Wednesday, June 26, 2019
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Sabarimala Hindu Resistance: A Psychological Perspective

I’ll come to Sabarimala Hindu resistance. It’s interesting for me as a psychologist to see this that never before in recorded history have Hindus come out unified in such large numbers to protect their temples. There is a simmering Hindu rage becoming a movement and I also believe that it will soon point to the time when we will be in one of the biggest transition periods of history of all times. To understand what is happening at Sabarimala I have drawn it psychologically. It is a separation that creates the resistance. At an individual level we don’t want separation, but as for societies, how do societies attach, how do societies become who they are? We all become a society through proximity groups come together. I mean anyone who has read Benedict Anderson would know that we come together, we create proximity. There is bonding and then when after the bonding, it gives rise to a phase of separation. And the separation in the world most of it is forced. Separation is not welcomed. Separation happens suddenly. If we look at the separation in our lives did any of the separation… if you see, 99% of separation happens suddenly. It came without a warning. The same is happening right now in Sabarimala.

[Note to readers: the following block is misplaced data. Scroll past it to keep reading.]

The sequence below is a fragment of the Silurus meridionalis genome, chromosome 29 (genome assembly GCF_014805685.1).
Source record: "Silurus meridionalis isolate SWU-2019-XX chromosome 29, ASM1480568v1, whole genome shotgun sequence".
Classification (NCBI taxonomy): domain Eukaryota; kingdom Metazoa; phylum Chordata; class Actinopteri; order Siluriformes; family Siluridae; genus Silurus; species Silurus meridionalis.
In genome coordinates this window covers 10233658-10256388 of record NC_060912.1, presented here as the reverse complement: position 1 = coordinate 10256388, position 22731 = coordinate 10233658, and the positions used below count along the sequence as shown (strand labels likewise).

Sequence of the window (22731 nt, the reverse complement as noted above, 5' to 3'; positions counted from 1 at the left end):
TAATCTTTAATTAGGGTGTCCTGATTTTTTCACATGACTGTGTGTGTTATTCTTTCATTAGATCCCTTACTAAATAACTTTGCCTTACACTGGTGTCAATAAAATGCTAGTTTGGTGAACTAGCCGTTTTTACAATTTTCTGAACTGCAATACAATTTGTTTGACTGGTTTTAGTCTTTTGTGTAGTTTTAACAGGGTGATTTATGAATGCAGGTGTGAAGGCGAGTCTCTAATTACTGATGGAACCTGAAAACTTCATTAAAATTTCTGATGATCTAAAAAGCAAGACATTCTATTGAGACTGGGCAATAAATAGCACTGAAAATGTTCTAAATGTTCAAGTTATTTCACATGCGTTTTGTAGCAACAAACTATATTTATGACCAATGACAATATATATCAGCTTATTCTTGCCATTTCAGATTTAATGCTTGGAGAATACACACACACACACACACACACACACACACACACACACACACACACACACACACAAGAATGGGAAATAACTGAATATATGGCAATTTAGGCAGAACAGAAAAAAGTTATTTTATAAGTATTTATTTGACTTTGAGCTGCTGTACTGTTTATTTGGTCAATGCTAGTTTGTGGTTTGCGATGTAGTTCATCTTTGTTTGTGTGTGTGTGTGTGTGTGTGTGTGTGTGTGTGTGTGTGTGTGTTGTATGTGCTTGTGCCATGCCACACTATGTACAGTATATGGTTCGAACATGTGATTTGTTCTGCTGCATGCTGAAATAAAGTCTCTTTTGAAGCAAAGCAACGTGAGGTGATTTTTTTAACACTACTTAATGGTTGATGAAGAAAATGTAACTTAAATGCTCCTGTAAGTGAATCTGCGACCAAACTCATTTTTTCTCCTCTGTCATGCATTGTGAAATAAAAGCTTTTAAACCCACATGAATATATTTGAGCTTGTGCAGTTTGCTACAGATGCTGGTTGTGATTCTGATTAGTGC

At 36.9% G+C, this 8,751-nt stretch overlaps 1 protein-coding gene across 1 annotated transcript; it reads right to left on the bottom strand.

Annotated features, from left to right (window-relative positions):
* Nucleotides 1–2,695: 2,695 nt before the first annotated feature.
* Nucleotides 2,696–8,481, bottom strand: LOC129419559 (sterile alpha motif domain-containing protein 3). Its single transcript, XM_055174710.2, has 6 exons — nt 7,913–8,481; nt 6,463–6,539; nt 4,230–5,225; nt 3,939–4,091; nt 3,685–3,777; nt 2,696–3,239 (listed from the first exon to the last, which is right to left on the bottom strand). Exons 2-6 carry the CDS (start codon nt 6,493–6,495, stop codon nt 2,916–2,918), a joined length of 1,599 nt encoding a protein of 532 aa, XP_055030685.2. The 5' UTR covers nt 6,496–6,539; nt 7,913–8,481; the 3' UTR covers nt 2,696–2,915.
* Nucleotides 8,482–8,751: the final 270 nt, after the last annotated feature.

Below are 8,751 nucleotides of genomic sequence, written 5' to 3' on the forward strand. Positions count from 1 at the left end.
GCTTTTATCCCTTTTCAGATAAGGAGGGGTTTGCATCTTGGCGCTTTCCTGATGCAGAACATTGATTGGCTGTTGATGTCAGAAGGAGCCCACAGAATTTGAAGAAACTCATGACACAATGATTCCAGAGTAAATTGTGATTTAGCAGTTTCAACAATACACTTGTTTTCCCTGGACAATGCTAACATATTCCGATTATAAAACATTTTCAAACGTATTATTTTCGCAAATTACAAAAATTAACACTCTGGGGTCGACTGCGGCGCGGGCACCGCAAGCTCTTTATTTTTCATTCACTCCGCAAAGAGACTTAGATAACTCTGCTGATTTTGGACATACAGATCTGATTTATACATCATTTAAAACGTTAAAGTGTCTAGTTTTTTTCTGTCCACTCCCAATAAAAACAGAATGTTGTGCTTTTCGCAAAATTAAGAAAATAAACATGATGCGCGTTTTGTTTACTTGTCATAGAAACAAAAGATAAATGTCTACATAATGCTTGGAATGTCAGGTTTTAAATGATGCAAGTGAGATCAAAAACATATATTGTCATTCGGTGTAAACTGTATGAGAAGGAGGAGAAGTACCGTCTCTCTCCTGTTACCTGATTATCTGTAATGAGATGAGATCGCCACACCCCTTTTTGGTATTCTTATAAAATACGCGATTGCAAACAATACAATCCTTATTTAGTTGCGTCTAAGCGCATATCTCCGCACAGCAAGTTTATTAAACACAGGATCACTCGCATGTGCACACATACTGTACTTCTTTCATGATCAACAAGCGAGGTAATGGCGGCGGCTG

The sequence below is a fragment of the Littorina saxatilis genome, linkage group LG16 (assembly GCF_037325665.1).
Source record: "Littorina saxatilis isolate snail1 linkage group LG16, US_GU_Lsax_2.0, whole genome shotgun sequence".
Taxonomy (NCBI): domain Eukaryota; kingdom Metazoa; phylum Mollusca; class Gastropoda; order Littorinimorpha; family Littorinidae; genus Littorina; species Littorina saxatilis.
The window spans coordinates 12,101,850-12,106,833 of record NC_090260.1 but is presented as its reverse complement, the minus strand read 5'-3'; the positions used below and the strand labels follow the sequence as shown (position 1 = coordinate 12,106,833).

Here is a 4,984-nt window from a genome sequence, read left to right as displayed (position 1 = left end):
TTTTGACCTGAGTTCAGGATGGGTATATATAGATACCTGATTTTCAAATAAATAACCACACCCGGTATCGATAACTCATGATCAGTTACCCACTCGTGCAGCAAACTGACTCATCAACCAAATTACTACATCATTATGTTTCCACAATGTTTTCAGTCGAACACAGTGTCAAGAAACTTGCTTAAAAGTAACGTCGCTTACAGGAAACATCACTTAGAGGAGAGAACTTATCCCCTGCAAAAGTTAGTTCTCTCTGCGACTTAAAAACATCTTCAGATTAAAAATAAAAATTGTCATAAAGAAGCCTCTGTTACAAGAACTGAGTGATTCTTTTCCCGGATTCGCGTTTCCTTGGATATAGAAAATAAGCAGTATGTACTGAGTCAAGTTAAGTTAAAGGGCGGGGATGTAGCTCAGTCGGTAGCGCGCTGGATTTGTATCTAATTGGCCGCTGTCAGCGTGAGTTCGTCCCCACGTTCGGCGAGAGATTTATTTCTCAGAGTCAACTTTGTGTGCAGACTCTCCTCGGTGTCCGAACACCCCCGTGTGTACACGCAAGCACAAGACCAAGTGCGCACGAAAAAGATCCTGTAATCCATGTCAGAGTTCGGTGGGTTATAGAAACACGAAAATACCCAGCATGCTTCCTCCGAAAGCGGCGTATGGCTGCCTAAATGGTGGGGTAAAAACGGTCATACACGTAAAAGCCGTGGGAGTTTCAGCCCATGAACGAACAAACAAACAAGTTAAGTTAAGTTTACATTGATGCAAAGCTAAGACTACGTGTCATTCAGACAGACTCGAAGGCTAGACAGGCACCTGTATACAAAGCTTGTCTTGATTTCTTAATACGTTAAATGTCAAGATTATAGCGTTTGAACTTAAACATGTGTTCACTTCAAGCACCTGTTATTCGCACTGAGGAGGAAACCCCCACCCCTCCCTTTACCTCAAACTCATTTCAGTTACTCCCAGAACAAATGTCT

Hindus are facing a separation from their tradition which has existed for 500 years. It’s the forced separation. Without going into the right or the wrong of it I can only say that this separation is sudden. It is forced and it is not something that they identify with or there is something that there is no victim in it, in order to say that, No, I want this. The separation is leading to what we call grief in psychology. Separation unlocks the grieving process always. Whenever there is separation there is grief. This is what is happening to us as a society. We are going through separation. Hindus have gone through separation in big ways for a long time. We have got separated from our temples, we have got separated from our sacred lands, we have got separated from our culture, we have got separated even, for example, our schools. So, the way we were running our schools… the British stopped it and said that “no, you have to study in these schools”. So, we went through separations continuously one after another, but we never grieved. We held the grief back inside and that the grief right now is emerging because of the nationalism. The nationalist feelings that are emerging in society.

Next, the stages of grief. I’ll briefly say the first stage is denial. We all know what denial means. When we hear a bad news or a tragic news what is the first reaction? “No! This is not true. This cannot happen”. We use denial to protect ourselves and then there is rage, there is sadness. But our society, the Hindu society, it went into denial when it saw its temples desecrated, when it saw its places destroyed and it could not express rage. Now, one could not express rage for example in Aurangzeb’s time, could we? So, what happened to the grief? The grief stayed inside. We went straight to the phase of rationalization by withdrawing into ourselves. (We became) We carried our activities within the parameters of our home. I’ll come to that later. So, we missed out all this – rage, sadness, fear. The separation happens again, all this will take place. There will be rage, there will be protests that we see, that we are seeing right now in Sabarimala.

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